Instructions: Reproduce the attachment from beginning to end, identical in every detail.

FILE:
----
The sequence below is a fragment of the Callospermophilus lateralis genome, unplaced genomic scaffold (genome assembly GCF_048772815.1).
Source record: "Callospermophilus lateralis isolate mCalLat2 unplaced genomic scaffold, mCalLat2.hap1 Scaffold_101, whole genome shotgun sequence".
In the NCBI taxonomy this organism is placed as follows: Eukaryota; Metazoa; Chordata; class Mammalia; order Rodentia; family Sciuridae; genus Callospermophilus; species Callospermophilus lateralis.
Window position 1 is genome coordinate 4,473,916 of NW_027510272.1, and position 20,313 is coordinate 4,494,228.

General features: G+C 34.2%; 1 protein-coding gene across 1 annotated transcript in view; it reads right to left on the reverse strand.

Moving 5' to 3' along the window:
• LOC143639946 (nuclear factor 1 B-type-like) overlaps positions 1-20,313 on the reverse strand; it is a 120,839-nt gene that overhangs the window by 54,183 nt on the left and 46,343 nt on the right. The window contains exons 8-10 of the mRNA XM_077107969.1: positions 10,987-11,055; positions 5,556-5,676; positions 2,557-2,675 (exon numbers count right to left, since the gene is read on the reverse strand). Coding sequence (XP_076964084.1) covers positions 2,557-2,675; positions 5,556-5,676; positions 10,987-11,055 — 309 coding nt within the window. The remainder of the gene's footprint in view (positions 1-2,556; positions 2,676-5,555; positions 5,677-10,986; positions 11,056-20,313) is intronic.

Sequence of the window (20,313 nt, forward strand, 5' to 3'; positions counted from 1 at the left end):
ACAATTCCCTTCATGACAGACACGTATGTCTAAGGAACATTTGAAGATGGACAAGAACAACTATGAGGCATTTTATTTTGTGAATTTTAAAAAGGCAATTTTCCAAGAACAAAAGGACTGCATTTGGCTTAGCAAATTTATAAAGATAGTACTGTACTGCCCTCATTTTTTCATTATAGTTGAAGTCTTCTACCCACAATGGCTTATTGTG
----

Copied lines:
The sequence below is a fragment of the Callospermophilus lateralis genome, unplaced genomic scaffold (genome assembly GCF_048772815.1).
Source record: "Callospermophilus lateralis isolate mCalLat2 unplaced genomic scaffold, mCalLat2.hap1 Scaffold_101, whole genome shotgun sequence".
In the NCBI taxonomy this organism is placed as follows: Eukaryota; Metazoa; Chordata; class Mammalia; order Rodentia; family Sciuridae; genus Callospermophilus; species Callospermophilus lateralis.
Window position 1 is genome coordinate 4,473,916 of NW_027510272.1, and position 20,313 is coordinate 4,494,228.

General features: G+C 34.2%; 1 protein-coding gene across 1 annotated transcript in view; it reads right to left on the reverse strand.

Moving 5' to 3' along the window:
• LOC143639946 (nuclear factor 1 B-type-like) overlaps positions 1-20,313 on the reverse strand; it is a 120,839-nt gene that overhangs the window by 54,183 nt on the left and 46,343 nt on the right. The window contains exons 8-10 of the mRNA XM_077107969.1: positions 10,987-11,055; positions 5,556-5,676; positions 2,557-2,675 (exon numbers count right to left, since the gene is read on the reverse strand). Coding sequence (XP_076964084.1) covers positions 2,557-2,675; positions 5,556-5,676; positions 10,987-11,055 — 309 coding nt within the window. The remainder of the gene's footprint in view (positions 1-2,556; positions 2,676-5,555; positions 5,677-10,986; positions 11,056-20,313) is intronic.

Sequence of the window (20,313 nt, forward strand, 5' to 3'; positions counted from 1 at the left end):
ACAATTCCCTTCATGACAGACACGTATGTCTAAGGAACATTTGAAGATGGACAAGAACAACTATGAGGCATTTTATTTTGTGAATTTTAAAAAGGCAATTTTCCAAGAACAAAAGGACTGCATTTGGCTTAGCAAATTTATAAAGATAGTACTGTACTGCCCTCATTTTTTCATTATAGTTGAAGTCTTCTACCCACAATGGCTTATTGTG